21s Century Leadership: Healthcare Organizations

– By Dr. Terrence D. Duncan, DBA, MBA


Dr. Terrence D. Duncan, holds a Doctor of Business Administration degree from Walden University. He also holds a Masters of Business Administration degree with a concentration in Health Care Management. Dr. Duncan has two of his works published in health care related matters. With 10 years of experience as a claims adjuster for a third party administrator and Director of Safety, these combined level of experiences have benefited clients in numerous industries.

As a Divisional Director of Safety for one of the largest private skilled rehab company in the country, he has managed the safety and worker’s compensation administration for 40 skilled rehab centers and assisted living communities in four states. Dr. Duncan also carries solid worker’s compensation experience and knowledge in the following jurisdictions: IA, IL, IN, KY, KS, MO, and NE.

Dr. Duncan currently owns and operates a risk management and human resources consulting company, J.I Enterprises. The company specializes in lowering costs by providing quality solutions from providing recommendations in risk management, human resources, and worker’s compensation. His efforts have produced thousands of dollars in savings to clients in claim costs and mitigating unnecessary costs found through litigation.

The workplace and its employees have changed dramatically in the 21st century. Due to the advent of numerous social technology apps, smartphones, and selfies, the typical employee profile has evolved to a more dynamic and diverse individual. A more dynamic and diverse employee understands the importance of self. As a result, their individuality is projected into the workplace. The challenge of management is to not only meet key operational objectives, but to retain employees and adapt new ways to promote leadership.

In order to identify and interact with this new age employee, management should rethink their ways of leadership as the speed of communication and expectations have evolved amongst the average employee. Leadership is not as linear as it was in the past. Despite many books, seminars, and lectures concerning how to lead, those in management should consider a style that is most befitting of their personality, as well as understanding the dynamic make-up of the workplace.


The typical healthcare system consists of multiple positions and skill sets. Each position is similar to a spoke in a wheel that can only move if the manager is willing to bring each spoke into a synergistic effort. For example, in a nursing home, staff consists of CNAs, RNs, laundry, maintenance, housekeepers, dietary, admissions, and business office personnel. Outside of providing quality customer service to meet each resident’s needs, as well as provide solid operational results, leadership is a quality that cannot be provided through company policies or manuals. For this discussion, I propose three methods of how managers can improve their leadership in healthcare organizations within different skill sets of employees.

Communication with Clarity and Purpose

As a leader of the healthcare organization, communication is vital in administering quality of care to patients. Communication is vital to employee as well.  I recommend becoming clear in communicating your expectations of the staff collectively, and finding the time to communicate your vision and core objectives to each staff member. Staff are aware of most company policies and procedures; however, in healthcare, staff cannot provide quality care if the manager cannot provide quality care to their staff.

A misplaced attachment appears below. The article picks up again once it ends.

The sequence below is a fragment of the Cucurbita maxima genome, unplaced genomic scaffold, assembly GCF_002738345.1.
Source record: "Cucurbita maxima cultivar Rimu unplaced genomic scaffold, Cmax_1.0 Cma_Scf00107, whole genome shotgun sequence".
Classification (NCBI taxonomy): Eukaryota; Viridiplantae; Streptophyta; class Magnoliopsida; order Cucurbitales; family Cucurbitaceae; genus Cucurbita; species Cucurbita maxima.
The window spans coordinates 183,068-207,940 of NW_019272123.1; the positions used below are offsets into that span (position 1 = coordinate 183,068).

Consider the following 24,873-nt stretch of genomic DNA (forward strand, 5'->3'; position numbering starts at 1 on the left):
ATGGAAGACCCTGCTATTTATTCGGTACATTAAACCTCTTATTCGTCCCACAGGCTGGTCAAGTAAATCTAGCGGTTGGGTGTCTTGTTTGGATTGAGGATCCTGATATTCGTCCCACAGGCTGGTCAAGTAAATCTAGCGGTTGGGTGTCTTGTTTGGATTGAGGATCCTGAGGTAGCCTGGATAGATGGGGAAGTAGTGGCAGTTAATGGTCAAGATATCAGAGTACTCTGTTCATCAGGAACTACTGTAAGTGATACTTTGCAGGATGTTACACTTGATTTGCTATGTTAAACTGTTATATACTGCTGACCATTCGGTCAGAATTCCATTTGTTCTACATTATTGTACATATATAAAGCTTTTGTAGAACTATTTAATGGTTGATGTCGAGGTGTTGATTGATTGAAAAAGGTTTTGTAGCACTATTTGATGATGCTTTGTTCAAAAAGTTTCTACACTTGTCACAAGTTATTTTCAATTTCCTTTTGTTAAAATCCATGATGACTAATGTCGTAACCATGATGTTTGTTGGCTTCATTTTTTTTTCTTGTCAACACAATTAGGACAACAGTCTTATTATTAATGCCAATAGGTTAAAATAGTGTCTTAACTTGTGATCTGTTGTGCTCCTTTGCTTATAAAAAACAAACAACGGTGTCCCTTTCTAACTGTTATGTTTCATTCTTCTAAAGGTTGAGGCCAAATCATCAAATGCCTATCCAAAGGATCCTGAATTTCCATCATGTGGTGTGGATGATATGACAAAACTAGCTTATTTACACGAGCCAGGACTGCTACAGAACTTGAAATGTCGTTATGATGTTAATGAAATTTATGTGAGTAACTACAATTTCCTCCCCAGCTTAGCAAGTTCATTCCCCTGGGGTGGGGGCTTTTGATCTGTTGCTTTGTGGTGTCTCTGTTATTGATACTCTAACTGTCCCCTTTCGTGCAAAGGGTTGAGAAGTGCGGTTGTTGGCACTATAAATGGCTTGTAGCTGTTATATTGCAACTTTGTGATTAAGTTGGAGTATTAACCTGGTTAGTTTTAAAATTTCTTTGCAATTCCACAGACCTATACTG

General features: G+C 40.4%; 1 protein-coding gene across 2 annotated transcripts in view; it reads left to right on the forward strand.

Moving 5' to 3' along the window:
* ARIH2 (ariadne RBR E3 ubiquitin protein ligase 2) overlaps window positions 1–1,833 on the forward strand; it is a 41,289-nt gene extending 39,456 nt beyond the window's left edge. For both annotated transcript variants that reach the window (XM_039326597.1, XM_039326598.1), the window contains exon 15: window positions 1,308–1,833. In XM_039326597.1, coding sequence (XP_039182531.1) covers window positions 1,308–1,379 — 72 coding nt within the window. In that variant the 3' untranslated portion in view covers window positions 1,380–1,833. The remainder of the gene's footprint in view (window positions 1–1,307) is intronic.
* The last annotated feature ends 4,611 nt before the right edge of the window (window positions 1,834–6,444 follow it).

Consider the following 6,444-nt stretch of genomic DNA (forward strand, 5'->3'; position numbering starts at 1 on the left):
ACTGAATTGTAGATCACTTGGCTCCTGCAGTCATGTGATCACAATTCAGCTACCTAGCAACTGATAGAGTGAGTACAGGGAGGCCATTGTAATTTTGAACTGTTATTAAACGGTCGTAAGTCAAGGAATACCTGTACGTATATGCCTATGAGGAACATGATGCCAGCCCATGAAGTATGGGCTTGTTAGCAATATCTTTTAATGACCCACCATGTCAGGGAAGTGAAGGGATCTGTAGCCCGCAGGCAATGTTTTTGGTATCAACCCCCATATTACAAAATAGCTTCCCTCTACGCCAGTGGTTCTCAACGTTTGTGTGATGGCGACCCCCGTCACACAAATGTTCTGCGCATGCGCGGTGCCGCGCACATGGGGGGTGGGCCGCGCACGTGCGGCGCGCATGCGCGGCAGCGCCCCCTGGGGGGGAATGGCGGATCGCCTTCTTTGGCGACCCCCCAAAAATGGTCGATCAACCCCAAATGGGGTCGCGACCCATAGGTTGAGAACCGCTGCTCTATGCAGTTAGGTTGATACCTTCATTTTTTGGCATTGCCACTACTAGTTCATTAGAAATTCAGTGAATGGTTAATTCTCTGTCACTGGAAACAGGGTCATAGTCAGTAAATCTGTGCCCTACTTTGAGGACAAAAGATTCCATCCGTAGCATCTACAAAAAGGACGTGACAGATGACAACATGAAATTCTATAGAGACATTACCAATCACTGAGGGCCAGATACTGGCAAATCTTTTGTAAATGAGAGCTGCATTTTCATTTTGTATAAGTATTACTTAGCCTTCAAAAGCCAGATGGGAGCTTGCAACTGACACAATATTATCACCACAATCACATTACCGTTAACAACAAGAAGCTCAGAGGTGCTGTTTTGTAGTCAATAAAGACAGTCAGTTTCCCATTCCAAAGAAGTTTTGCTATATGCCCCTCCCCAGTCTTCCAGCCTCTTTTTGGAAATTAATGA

Effective Listening Means Patience

In healthcare settings, there truly is not a finite ending of a day. Once a task or project is completed, another one is on the horizon.  Despite all the demands placed on a manager’s desk and related deadlines, you must set aside time to listen to your staff’s concerns and needs. Realistically, you will likely not be able to address all their concerns; however, listening to them with a clear mind sends a message of compassion to your staff. Use your open door policy to ask about their day outside of work to show that you place value into their world outside of the workplace. Even if staff is noncommittal about discussing their world outside of work, you show interest in their well-being. This concern plays an underlining role into developing a chemistry between you and the staff member which results in higher performance.

Remove the Title and Become One with Staff

Despite the title on your name badge, take time to become personable. Do not only walk the floor, make sure you take the time to interact with staff regardless of their position or title. Staff reacts to relatability and a genuine personality. By appearing more “common” to your staff, your actions provide a belief that you are on their side. Even when it becomes time to discipline staff, they understand that you are not doing this to be spiteful. Instead, you are doing so because you are required to do so, and they were required to do their job.

Although there are numerous strategies in maximizing the efforts and talents of your staff it is important that your staff needs your leadership and guidance in moving the organizational vision forward. In a world of selfies and individuality, management must learn how to lead by incorporating their individual strengths into an organizational benefit. In this current economy where wages are relatively repressed and raises are not guaranteed, the emotional value of their position should be maximized to improve your organization’s efficiency.



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